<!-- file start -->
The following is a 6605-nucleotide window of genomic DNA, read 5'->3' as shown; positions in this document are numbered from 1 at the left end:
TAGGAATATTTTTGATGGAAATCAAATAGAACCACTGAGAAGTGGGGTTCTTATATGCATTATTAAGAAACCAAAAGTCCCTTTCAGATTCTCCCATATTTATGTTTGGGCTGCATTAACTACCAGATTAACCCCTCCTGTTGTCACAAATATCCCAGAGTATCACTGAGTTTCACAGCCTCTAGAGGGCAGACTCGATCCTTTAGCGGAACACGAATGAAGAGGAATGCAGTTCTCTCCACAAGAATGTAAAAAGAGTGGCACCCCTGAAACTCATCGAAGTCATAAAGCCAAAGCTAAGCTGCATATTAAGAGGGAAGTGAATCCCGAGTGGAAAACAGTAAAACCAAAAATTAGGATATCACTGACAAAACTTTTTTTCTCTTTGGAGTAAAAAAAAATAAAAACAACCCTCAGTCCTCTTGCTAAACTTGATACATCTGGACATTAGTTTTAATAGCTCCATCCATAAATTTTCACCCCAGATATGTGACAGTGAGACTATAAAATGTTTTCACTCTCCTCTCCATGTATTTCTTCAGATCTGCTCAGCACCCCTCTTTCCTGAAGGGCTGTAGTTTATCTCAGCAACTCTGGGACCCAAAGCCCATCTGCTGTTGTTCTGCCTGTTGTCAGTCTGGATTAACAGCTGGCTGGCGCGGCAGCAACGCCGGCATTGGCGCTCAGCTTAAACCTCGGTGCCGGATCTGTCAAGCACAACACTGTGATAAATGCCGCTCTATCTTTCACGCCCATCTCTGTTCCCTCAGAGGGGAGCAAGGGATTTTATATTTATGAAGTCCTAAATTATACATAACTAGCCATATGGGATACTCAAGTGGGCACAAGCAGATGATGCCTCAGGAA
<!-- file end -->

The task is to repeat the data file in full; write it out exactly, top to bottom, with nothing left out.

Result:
The following is a 6605-nucleotide window of genomic DNA, read 5'->3' as shown; positions in this document are numbered from 1 at the left end:
TAGGAATATTTTTGATGGAAATCAAATAGAACCACTGAGAAGTGGGGTTCTTATATGCATTATTAAGAAACCAAAAGTCCCTTTCAGATTCTCCCATATTTATGTTTGGGCTGCATTAACTACCAGATTAACCCCTCCTGTTGTCACAAATATCCCAGAGTATCACTGAGTTTCACAGCCTCTAGAGGGCAGACTCGATCCTTTAGCGGAACACGAATGAAGAGGAATGCAGTTCTCTCCACAAGAATGTAAAAAGAGTGGCACCCCTGAAACTCATCGAAGTCATAAAGCCAAAGCTAAGCTGCATATTAAGAGGGAAGTGAATCCCGAGTGGAAAACAGTAAAACCAAAAATTAGGATATCACTGACAAAACTTTTTTTCTCTTTGGAGTAAAAAAAAATAAAAACAACCCTCAGTCCTCTTGCTAAACTTGATACATCTGGACATTAGTTTTAATAGCTCCATCCATAAATTTTCACCCCAGATATGTGACAGTGAGACTATAAAATGTTTTCACTCTCCTCTCCATGTATTTCTTCAGATCTGCTCAGCACCCCTCTTTCCTGAAGGGCTGTAGTTTATCTCAGCAACTCTGGGACCCAAAGCCCATCTGCTGTTGTTCTGCCTGTTGTCAGTCTGGATTAACAGCTGGCTGGCGCGGCAGCAACGCCGGCATTGGCGCTCAGCTTAAACCTCGGTGCCGGATCTGTCAAGCACAACACTGTGATAAATGCCGCTCTATCTTTCACGCCCATCTCTGTTCCCTCAGAGGGGAGCAAGGGATTTTATATTTATGAAGTCCTAAATTATACATAACTAGCCATATGGGATACTCAAGTGGGCACAAGCAGATGATGCCTCAGGAA